The third courthouse constructed after Lexington became the county seat, this building was completed in 1849. Enslaved persons represented a quarter of the population at the time of the Civil War and most of the men in the area either supported the South or attempted to stay neutral in the conflict which was particularly devastating for families in the region. The war was also disruptive for the city and the courthouse was converted into a hospital for wounded soldiers. Visitors to the courthouse should be sure to look for the columnn that contains a cannonball that impaled the building. In general, Union forces thwarted the efforts of pro-Southern men to lead Missouri out of the Union and raids by Confederate military leaders like Sterling Price failed to alter the course of the war.
Lafayette County was organized in 1820, although it was originally known as Lillard County and the county seat was located at Mount Vernon. In 1825, Lillard County changed its name to Lafayette as part of the national celebration that accompanied Marquis de La Fayette’s visit to the United States. The county seat also switched to Lexington and the first county courthouse in Lexington was constructed in 1824 under the supervision of Justice of the Peace Henry Renick. This structure was used until 1832 and replaced by a three-story courthouse at the same location in 1835.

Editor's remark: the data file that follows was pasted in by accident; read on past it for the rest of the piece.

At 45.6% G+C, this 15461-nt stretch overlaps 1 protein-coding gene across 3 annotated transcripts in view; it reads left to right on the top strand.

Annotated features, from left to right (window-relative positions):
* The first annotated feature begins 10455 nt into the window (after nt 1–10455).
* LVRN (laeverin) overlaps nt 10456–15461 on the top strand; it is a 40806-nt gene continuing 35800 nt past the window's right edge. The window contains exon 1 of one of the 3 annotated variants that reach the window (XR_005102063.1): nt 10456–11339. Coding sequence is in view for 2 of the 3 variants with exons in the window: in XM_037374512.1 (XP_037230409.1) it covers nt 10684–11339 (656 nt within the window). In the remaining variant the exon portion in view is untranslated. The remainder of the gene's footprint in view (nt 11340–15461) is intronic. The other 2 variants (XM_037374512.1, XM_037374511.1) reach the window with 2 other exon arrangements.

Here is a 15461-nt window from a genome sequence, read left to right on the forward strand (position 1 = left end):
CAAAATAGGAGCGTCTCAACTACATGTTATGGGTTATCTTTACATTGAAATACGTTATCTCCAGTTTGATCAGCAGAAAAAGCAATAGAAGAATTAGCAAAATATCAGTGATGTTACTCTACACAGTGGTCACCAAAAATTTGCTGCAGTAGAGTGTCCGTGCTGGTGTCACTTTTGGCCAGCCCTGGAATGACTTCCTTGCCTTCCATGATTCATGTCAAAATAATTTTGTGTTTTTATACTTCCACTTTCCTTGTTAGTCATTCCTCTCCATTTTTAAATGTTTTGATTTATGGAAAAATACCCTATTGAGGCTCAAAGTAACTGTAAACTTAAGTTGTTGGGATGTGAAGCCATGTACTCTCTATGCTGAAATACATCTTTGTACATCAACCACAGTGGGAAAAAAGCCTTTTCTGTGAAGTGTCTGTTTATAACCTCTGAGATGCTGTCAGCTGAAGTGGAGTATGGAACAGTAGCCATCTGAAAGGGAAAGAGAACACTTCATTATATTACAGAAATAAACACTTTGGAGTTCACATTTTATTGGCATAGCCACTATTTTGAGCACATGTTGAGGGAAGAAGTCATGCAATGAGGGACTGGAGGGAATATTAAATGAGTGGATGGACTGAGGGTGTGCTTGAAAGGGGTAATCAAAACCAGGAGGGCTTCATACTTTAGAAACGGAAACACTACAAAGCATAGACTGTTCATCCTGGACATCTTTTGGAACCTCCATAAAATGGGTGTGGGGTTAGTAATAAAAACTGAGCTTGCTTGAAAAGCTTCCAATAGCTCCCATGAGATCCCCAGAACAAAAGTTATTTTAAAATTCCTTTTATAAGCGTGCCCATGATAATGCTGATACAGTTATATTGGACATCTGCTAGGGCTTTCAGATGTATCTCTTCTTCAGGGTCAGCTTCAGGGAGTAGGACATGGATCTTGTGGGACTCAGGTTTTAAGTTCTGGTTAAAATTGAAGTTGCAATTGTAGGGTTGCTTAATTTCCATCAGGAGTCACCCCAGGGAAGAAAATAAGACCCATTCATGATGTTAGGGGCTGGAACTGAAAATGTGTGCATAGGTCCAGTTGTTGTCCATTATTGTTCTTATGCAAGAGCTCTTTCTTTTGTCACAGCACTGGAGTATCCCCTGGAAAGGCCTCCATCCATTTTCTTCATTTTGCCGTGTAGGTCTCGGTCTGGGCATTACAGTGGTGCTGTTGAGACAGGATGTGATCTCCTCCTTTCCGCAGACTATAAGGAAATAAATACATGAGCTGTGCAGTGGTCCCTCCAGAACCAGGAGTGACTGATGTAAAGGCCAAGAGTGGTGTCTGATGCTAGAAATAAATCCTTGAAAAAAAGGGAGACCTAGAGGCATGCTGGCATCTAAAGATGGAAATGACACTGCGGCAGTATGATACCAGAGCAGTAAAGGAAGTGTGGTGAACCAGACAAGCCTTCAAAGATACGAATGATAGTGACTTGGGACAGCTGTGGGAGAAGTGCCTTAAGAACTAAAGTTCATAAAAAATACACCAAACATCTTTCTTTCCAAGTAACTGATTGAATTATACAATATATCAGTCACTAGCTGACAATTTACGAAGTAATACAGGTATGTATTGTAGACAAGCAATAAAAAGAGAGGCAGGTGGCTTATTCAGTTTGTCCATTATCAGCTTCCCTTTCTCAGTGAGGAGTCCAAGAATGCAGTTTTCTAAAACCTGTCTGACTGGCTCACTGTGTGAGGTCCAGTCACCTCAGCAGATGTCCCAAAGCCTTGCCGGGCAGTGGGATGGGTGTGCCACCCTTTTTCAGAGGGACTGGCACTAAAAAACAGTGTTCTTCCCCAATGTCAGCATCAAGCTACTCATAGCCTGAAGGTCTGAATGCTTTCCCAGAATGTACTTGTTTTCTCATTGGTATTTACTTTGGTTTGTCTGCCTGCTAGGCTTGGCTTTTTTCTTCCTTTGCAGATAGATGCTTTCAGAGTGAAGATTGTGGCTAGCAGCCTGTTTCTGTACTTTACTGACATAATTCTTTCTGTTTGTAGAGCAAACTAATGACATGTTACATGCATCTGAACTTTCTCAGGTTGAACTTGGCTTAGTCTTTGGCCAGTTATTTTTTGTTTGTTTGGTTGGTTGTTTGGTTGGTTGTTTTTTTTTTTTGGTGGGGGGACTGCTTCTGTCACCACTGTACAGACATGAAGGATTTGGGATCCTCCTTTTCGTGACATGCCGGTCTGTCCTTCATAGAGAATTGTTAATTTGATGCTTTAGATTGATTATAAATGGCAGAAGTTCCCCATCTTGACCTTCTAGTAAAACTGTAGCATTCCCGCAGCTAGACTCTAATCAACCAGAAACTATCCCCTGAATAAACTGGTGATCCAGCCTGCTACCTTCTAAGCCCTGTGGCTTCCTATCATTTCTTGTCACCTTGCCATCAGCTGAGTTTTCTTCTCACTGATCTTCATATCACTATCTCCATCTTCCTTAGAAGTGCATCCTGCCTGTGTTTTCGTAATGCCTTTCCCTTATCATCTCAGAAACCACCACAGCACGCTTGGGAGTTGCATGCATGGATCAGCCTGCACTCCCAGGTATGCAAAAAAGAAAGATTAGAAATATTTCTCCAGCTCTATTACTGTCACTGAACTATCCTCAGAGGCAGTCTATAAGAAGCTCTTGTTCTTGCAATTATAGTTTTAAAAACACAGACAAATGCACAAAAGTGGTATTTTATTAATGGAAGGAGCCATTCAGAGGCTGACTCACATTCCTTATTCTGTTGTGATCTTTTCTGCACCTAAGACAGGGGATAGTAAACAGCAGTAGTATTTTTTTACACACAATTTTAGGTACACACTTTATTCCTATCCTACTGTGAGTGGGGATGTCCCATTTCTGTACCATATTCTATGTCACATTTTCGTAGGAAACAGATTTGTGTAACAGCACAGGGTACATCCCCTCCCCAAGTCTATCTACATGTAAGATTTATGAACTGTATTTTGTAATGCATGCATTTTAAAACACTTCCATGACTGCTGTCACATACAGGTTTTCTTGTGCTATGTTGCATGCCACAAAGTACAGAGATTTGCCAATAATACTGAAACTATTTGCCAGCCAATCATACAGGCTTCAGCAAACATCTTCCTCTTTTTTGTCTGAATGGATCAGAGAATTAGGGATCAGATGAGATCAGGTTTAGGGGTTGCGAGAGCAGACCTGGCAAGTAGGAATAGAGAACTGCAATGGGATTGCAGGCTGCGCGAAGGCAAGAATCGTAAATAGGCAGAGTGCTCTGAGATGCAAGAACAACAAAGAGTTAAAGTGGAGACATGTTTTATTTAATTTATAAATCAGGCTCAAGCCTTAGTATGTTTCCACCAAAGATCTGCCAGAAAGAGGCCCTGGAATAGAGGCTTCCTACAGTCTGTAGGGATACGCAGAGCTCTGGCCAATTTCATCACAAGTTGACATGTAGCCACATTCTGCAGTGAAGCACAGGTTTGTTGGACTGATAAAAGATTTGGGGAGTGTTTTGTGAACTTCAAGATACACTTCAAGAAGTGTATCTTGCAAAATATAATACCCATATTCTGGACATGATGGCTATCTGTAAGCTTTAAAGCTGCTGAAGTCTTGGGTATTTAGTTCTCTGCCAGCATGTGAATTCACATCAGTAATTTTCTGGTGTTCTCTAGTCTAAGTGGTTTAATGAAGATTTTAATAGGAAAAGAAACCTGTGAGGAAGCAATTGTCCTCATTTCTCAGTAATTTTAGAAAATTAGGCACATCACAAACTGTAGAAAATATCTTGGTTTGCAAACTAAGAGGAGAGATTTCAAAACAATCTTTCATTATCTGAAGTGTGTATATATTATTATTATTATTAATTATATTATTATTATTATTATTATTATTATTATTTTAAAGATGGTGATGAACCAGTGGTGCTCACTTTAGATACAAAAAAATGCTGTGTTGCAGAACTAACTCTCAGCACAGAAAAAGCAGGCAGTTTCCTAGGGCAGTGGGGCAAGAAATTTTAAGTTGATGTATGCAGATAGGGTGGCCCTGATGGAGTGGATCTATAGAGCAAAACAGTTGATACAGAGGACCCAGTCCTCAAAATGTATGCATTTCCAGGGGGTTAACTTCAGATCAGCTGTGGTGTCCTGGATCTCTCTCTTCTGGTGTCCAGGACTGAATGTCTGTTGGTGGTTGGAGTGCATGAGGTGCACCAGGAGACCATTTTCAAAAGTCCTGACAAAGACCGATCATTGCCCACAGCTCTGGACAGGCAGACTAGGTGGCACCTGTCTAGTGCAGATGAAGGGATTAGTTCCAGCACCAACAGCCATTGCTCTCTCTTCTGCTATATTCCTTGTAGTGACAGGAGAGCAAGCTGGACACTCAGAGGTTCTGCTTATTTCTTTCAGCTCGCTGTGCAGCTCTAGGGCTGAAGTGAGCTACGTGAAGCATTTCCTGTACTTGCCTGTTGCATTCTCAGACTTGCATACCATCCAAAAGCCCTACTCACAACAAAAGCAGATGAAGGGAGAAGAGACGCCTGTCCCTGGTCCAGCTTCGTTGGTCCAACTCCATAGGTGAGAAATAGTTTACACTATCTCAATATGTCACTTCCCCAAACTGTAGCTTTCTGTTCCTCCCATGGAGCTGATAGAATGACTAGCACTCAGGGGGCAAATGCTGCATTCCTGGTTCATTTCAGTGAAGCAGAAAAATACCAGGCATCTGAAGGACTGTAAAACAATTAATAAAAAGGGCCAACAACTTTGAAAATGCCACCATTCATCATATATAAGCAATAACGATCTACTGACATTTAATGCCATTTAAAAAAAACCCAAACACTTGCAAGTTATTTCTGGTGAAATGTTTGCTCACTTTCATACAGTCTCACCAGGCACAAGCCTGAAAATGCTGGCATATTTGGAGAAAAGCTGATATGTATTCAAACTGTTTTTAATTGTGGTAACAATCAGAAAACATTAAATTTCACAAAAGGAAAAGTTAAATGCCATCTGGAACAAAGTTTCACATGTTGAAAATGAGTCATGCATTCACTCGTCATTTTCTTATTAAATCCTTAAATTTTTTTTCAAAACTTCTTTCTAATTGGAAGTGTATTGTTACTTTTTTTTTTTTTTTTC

As the central business district of the town shifted to the west, this courthouse replaced the previous structure which was purchased by the Baptist Female College. The current courthouse was completed in 1849 and during the Civil War, the Lexington Courthouse was converted into a hospital. The courthouse was also fired upon and there is a small cannonball in one of the columnns.
Courthouse." 1847 Courthouse. Lexington Tourism Bureau, n.d. Web. 28 Apr.